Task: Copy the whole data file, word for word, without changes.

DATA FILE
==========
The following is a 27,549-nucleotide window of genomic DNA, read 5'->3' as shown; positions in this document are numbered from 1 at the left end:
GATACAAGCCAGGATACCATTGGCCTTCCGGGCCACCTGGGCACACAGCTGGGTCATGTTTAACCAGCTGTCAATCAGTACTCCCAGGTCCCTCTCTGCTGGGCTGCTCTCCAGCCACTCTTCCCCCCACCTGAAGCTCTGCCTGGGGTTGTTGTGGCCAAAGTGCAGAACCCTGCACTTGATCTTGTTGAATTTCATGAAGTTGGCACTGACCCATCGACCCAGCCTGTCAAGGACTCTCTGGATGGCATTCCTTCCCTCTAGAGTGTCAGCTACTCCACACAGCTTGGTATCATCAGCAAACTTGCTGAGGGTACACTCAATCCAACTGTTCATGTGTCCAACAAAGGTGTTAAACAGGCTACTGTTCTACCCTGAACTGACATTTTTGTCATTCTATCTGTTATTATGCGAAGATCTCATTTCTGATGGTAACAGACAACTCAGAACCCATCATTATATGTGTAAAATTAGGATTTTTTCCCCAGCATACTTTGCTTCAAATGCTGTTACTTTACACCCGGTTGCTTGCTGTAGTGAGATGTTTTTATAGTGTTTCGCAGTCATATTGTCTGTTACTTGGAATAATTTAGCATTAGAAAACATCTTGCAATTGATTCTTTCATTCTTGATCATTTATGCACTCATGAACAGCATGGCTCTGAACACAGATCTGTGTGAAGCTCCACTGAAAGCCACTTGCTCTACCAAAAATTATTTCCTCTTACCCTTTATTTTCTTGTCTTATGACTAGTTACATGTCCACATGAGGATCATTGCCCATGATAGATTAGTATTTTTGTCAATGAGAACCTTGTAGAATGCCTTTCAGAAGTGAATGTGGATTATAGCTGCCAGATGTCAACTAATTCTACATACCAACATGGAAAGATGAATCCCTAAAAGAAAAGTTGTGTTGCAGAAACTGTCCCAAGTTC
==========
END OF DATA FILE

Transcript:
The following is a 27,549-nucleotide window of genomic DNA, read 5'->3' as shown; positions in this document are numbered from 1 at the left end:
GATACAAGCCAGGATACCATTGGCCTTCCGGGCCACCTGGGCACACAGCTGGGTCATGTTTAACCAGCTGTCAATCAGTACTCCCAGGTCCCTCTCTGCTGGGCTGCTCTCCAGCCACTCTTCCCCCCACCTGAAGCTCTGCCTGGGGTTGTTGTGGCCAAAGTGCAGAACCCTGCACTTGATCTTGTTGAATTTCATGAAGTTGGCACTGACCCATCGACCCAGCCTGTCAAGGACTCTCTGGATGGCATTCCTTCCCTCTAGAGTGTCAGCTACTCCACACAGCTTGGTATCATCAGCAAACTTGCTGAGGGTACACTCAATCCAACTGTTCATGTGTCCAACAAAGGTGTTAAACAGGCTACTGTTCTACCCTGAACTGACATTTTTGTCATTCTATCTGTTATTATGCGAAGATCTCATTTCTGATGGTAACAGACAACTCAGAACCCATCATTATATGTGTAAAATTAGGATTTTTTCCCCAGCATACTTTGCTTCAAATGCTGTTACTTTACACCCGGTTGCTTGCTGTAGTGAGATGTTTTTATAGTGTTTCGCAGTCATATTGTCTGTTACTTGGAATAATTTAGCATTAGAAAACATCTTGCAATTGATTCTTTCATTCTTGATCATTTATGCACTCATGAACAGCATGGCTCTGAACACAGATCTGTGTGAAGCTCCACTGAAAGCCACTTGCTCTACCAAAAATTATTTCCTCTTACCCTTTATTTTCTTGTCTTATGACTAGTTACATGTCCACATGAGGATCATTGCCCATGATAGATTAGTATTTTTGTCAATGAGAACCTTGTAGAATGCCTTTCAGAAGTGAATGTGGATTATAGCTGCCAGATGTCAACTAATTCTACATACCAACATGGAAAGATGAATCCCTAAAAGAAAAGTTGTGTTGCAGAAACTGTCCCAAGTTC